More on unpaid internships

   The Post-Gazette's Michelle Hackeman interviewed us for this wonderful piece on unpaid internships and the Fair Labor Standard Act.  As Michelle reports, college students seek internships to gain job experience and learn what cannot be learned in a classroom.  That experience is supposed to give them a leg up on their competitors when they graduate and are applying for jobs.  But what happens when employers hire interns for no pay and then assign them menial work?  The employer gains an unfair advantage over its competitors and swindles the student interns who choose to invest in their future careers by working without pay in the short term.  Such conduct has broad repercussions, as Michelle reports in her article.Many students debate the value of unpaid internships - By Michelle Hackeman / Pittsburgh Post-GazetteUp until her junior year at Chatham University, Elizabeth Dorssom supplemented the hours she poured into her schoolwork with a job at a Bath & Body Works store. She would need the extra money: In May 2012, she graduated with $40,000 in student loan debt.Ms. Dorssom knew, like many of her college-age peers, that a bachelor's degree would not be her ticket to securing a job. So in her junior year, she quit...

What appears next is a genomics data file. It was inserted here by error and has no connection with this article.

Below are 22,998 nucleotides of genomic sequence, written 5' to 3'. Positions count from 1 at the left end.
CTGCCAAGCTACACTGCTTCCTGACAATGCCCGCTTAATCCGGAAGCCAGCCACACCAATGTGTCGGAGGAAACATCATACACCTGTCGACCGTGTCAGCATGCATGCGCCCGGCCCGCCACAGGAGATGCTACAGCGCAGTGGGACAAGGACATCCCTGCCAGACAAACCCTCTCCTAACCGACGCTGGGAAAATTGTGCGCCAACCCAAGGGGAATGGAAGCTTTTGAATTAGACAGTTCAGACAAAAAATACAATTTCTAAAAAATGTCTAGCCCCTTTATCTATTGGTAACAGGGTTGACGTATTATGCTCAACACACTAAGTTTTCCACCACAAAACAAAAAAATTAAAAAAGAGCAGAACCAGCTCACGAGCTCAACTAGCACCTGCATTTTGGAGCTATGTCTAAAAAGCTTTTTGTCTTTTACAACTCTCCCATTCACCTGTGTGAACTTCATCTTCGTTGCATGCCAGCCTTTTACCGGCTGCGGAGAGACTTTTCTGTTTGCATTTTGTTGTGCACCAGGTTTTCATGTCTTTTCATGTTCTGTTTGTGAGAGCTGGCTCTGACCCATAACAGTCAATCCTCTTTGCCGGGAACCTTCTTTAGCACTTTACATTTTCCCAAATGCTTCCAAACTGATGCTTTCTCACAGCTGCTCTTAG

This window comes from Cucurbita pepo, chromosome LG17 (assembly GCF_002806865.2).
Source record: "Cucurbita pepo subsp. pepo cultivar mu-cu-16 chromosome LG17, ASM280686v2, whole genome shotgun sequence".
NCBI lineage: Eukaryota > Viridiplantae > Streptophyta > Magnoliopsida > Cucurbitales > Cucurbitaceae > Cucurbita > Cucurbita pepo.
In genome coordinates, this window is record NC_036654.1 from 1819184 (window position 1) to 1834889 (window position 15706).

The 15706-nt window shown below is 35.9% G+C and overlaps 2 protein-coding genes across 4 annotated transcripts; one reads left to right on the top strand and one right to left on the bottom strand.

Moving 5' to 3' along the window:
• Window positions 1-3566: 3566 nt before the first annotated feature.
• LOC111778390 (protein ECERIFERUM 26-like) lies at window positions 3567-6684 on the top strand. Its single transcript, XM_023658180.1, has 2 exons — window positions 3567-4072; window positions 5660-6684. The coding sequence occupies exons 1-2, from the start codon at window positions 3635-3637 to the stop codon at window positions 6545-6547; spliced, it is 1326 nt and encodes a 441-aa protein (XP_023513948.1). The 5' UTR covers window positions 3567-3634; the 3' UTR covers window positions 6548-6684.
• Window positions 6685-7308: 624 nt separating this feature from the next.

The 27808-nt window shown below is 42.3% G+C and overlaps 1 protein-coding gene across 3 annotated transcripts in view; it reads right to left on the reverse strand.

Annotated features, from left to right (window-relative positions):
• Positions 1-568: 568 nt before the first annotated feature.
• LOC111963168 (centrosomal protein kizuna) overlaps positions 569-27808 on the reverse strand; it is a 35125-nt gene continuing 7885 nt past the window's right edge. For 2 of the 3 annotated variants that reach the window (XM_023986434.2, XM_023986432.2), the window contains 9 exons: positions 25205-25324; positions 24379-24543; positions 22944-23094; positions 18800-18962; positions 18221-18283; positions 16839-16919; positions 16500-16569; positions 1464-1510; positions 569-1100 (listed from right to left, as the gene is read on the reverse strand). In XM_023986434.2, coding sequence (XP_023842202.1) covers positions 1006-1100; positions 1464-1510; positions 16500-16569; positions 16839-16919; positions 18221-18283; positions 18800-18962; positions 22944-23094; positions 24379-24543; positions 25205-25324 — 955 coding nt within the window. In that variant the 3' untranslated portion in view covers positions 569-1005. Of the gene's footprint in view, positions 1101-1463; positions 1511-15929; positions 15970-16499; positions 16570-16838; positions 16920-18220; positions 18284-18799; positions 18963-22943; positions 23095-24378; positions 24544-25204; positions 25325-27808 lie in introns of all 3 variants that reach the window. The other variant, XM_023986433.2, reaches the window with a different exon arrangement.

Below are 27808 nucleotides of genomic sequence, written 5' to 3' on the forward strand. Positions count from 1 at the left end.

CNBC Special Report, Charles Lamberton discusses paid sick leave

In this CNBC Special Report, I discuss the lack of paid sick leave in the United States with CNBC's Mark Koba.  The United States is the only advanced Country on Earth that does guarantee some form of paid sick leave for employees when they are sick or injured.  The absence of paid sick leave hits low income earners especially hard.  It also causes many people to report to work sick rather than stay home and recuperate from their illness. Click the image to read the full article.

They violated the Hatch Act

That's what we told Connor Adams Sheets of the International Business Times who interviewed us for his recent exclusive report on the politically charged, anti-Obama, anti-Democrat emails exchanged among several federal employees during work hours and using federal computer systems.  As Connor reported today:A group of employees at Cincinnati’s beleaguered Internal Revenue Service field office used IRS computers and email accounts to exchange dozens of emails during the months leading up to the 2008 presidential election among a group of friends and colleagues dubbed the "Neanderthals," discussing national politics in a manner that two employment lawyers say likely violated federal law.And certain decisions about who to promote within the office were decided in part based on considerations of employees’ political leanings, according to a longtime Cincinnati IRS field-office employee who declined to be identified but provided the internal emails to International Business Times.The 80 politically charged emails were sent among members of a group of more than 20 people, including at least eight employees of the Cincinnati IRS field office’s Employee Plans Office, part of the Tax Exempt & Government Entities Division there, which is already embroiled in a national scandal over its targeting of conservative groups for added scrutiny in the run-up to the 2012...